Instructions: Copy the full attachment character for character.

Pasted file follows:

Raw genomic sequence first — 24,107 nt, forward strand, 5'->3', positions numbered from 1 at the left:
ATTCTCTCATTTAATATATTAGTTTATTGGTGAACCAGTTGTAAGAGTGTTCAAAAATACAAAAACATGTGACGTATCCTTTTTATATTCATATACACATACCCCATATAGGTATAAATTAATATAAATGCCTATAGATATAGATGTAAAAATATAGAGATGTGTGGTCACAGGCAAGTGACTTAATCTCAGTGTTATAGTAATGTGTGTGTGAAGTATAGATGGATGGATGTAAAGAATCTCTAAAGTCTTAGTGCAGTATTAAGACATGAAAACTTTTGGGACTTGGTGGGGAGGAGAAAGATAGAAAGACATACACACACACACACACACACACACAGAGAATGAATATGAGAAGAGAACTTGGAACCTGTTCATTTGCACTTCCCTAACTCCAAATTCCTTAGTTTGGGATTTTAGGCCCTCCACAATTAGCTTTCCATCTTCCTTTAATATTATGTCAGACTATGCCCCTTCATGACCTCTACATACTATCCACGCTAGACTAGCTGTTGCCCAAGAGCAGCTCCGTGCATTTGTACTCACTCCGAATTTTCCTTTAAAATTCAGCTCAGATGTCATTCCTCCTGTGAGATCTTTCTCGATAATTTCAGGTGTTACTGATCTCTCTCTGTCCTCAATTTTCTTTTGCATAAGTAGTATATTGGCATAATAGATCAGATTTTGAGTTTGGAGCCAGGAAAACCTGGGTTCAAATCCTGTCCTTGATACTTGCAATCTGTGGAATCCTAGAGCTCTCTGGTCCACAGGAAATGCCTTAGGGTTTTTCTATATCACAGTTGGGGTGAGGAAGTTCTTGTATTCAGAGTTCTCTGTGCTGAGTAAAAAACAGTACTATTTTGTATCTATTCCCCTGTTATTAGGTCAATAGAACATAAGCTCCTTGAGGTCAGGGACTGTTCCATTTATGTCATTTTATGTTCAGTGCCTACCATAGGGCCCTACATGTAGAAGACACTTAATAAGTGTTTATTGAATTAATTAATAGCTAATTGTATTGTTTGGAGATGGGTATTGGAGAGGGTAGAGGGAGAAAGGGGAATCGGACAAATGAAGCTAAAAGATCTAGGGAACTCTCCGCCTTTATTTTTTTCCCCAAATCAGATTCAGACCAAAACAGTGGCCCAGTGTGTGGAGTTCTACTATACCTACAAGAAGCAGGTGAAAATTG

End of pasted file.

Raw genomic sequence first — 24,107 nt, forward strand, 5'->3', positions numbered from 1 at the left:
ATTCTCTCATTTAATATATTAGTTTATTGGTGAACCAGTTGTAAGAGTGTTCAAAAATACAAAAACATGTGACGTATCCTTTTTATATTCATATACACATACCCCATATAGGTATAAATTAATATAAATGCCTATAGATATAGATGTAAAAATATAGAGATGTGTGGTCACAGGCAAGTGACTTAATCTCAGTGTTATAGTAATGTGTGTGTGAAGTATAGATGGATGGATGTAAAGAATCTCTAAAGTCTTAGTGCAGTATTAAGACATGAAAACTTTTGGGACTTGGTGGGGAGGAGAAAGATAGAAAGACATACACACACACACACACACACACACAGAGAATGAATATGAGAAGAGAACTTGGAACCTGTTCATTTGCACTTCCCTAACTCCAAATTCCTTAGTTTGGGATTTTAGGCCCTCCACAATTAGCTTTCCATCTTCCTTTAATATTATGTCAGACTATGCCCCTTCATGACCTCTACATACTATCCACGCTAGACTAGCTGTTGCCCAAGAGCAGCTCCGTGCATTTGTACTCACTCCGAATTTTCCTTTAAAATTCAGCTCAGATGTCATTCCTCCTGTGAGATCTTTCTCGATAATTTCAGGTGTTACTGATCTCTCTCTGTCCTCAATTTTCTTTTGCATAAGTAGTATATTGGCATAATAGATCAGATTTTGAGTTTGGAGCCAGGAAAACCTGGGTTCAAATCCTGTCCTTGATACTTGCAATCTGTGGAATCCTAGAGCTCTCTGGTCCACAGGAAATGCCTTAGGGTTTTTCTATATCACAGTTGGGGTGAGGAAGTTCTTGTATTCAGAGTTCTCTGTGCTGAGTAAAAAACAGTACTATTTTGTATCTATTCCCCTGTTATTAGGTCAATAGAACATAAGCTCCTTGAGGTCAGGGACTGTTCCATTTATGTCATTTTATGTTCAGTGCCTACCATAGGGCCCTACATGTAGAAGACACTTAATAAGTGTTTATTGAATTAATTAATAGCTAATTGTATTGTTTGGAGATGGGTATTGGAGAGGGTAGAGGGAGAAAGGGGAATCGGACAAATGAAGCTAAAAGATCTAGGGAACTCTCCGCCTTTATTTTTTTCCCCAAATCAGATTCAGACCAAAACAGTGGCCCAGTGTGTGGAGTTCTACTATACCTACAAGAAGCAGGTGAAAATTG